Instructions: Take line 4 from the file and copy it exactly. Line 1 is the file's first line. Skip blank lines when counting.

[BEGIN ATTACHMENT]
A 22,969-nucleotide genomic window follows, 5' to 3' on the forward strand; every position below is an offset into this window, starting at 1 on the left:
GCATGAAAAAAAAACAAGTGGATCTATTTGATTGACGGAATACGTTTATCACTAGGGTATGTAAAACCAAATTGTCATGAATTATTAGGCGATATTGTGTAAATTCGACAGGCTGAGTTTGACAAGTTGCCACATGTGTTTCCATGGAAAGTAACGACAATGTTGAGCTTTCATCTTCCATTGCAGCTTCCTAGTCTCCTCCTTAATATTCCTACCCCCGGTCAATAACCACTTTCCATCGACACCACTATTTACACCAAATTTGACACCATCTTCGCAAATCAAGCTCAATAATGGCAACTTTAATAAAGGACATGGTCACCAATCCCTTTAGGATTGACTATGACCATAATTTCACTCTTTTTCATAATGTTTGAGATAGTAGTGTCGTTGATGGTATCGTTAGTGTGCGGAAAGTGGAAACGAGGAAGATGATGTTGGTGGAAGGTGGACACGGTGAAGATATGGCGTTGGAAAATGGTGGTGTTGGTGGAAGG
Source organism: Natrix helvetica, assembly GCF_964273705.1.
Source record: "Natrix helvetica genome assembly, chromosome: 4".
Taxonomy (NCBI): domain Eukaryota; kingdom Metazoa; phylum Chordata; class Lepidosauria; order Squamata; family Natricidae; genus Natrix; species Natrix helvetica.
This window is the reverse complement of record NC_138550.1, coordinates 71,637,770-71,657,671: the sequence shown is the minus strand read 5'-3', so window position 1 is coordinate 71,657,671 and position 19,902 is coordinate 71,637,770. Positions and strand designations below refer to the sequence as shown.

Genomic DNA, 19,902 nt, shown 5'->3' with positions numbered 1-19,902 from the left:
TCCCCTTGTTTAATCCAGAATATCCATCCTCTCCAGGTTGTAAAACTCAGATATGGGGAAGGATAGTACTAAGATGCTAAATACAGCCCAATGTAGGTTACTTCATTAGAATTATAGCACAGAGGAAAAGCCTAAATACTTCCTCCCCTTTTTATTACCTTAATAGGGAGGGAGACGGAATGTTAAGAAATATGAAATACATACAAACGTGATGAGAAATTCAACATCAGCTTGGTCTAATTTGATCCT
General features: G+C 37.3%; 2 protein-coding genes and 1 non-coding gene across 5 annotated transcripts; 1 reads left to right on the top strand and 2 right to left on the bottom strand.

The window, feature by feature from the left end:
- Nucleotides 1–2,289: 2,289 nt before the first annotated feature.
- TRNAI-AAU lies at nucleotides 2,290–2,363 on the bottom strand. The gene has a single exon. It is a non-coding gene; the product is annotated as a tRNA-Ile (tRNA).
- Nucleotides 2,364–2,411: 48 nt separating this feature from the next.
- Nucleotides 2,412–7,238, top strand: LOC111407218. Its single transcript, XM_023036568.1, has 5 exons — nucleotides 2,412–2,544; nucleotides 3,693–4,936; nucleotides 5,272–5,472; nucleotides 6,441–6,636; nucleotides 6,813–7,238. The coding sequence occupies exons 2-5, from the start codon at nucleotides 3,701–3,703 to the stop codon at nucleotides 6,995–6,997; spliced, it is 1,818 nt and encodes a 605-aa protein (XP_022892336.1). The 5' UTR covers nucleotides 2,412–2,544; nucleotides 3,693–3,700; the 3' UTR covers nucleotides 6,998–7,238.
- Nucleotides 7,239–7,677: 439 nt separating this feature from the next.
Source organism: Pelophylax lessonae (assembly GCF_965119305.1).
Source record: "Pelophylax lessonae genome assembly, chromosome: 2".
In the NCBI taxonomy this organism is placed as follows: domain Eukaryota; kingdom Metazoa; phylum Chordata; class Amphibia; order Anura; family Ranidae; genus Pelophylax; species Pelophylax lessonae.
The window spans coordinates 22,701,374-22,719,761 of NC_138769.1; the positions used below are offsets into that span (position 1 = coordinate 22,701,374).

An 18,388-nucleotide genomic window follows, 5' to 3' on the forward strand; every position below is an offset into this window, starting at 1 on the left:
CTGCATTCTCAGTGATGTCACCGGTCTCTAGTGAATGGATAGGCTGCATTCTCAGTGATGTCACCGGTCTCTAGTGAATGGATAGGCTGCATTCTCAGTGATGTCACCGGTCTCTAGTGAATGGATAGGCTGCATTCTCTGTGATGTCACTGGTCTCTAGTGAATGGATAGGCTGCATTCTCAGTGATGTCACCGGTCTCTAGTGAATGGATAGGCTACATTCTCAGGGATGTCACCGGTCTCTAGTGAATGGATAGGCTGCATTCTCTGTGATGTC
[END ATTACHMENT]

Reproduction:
Source record: "Natrix helvetica genome assembly, chromosome: 4".